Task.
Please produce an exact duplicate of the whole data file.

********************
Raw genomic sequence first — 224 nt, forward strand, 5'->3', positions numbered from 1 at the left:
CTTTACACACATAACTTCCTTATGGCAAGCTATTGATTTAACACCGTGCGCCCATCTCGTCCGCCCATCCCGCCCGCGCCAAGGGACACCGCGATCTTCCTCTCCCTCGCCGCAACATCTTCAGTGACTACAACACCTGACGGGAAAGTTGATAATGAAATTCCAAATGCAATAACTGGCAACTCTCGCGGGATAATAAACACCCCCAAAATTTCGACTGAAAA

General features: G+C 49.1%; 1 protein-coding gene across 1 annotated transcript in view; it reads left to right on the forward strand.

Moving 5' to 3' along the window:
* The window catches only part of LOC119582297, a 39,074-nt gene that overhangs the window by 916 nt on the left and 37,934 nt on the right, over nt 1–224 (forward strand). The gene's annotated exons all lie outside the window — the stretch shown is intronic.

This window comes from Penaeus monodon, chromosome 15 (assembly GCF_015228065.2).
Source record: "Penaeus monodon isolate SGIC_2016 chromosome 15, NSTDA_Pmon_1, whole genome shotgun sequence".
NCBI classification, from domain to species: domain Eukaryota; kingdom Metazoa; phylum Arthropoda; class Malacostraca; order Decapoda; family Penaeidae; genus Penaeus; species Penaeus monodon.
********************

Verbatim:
Raw genomic sequence first — 224 nt, forward strand, 5'->3', positions numbered from 1 at the left:
CTTTACACACATAACTTCCTTATGGCAAGCTATTGATTTAACACCGTGCGCCCATCTCGTCCGCCCATCCCGCCCGCGCCAAGGGACACCGCGATCTTCCTCTCCCTCGCCGCAACATCTTCAGTGACTACAACACCTGACGGGAAAGTTGATAATGAAATTCCAAATGCAATAACTGGCAACTCTCGCGGGATAATAAACACCCCCAAAATTTCGACTGAAAA

General features: G+C 49.1%; 1 protein-coding gene across 1 annotated transcript in view; it reads left to right on the forward strand.

Moving 5' to 3' along the window:
* The window catches only part of LOC119582297, a 39,074-nt gene that overhangs the window by 916 nt on the left and 37,934 nt on the right, over nt 1–224 (forward strand). The gene's annotated exons all lie outside the window — the stretch shown is intronic.

This window comes from Penaeus monodon, chromosome 15 (assembly GCF_015228065.2).
Source record: "Penaeus monodon isolate SGIC_2016 chromosome 15, NSTDA_Pmon_1, whole genome shotgun sequence".
NCBI classification, from domain to species: domain Eukaryota; kingdom Metazoa; phylum Arthropoda; class Malacostraca; order Decapoda; family Penaeidae; genus Penaeus; species Penaeus monodon.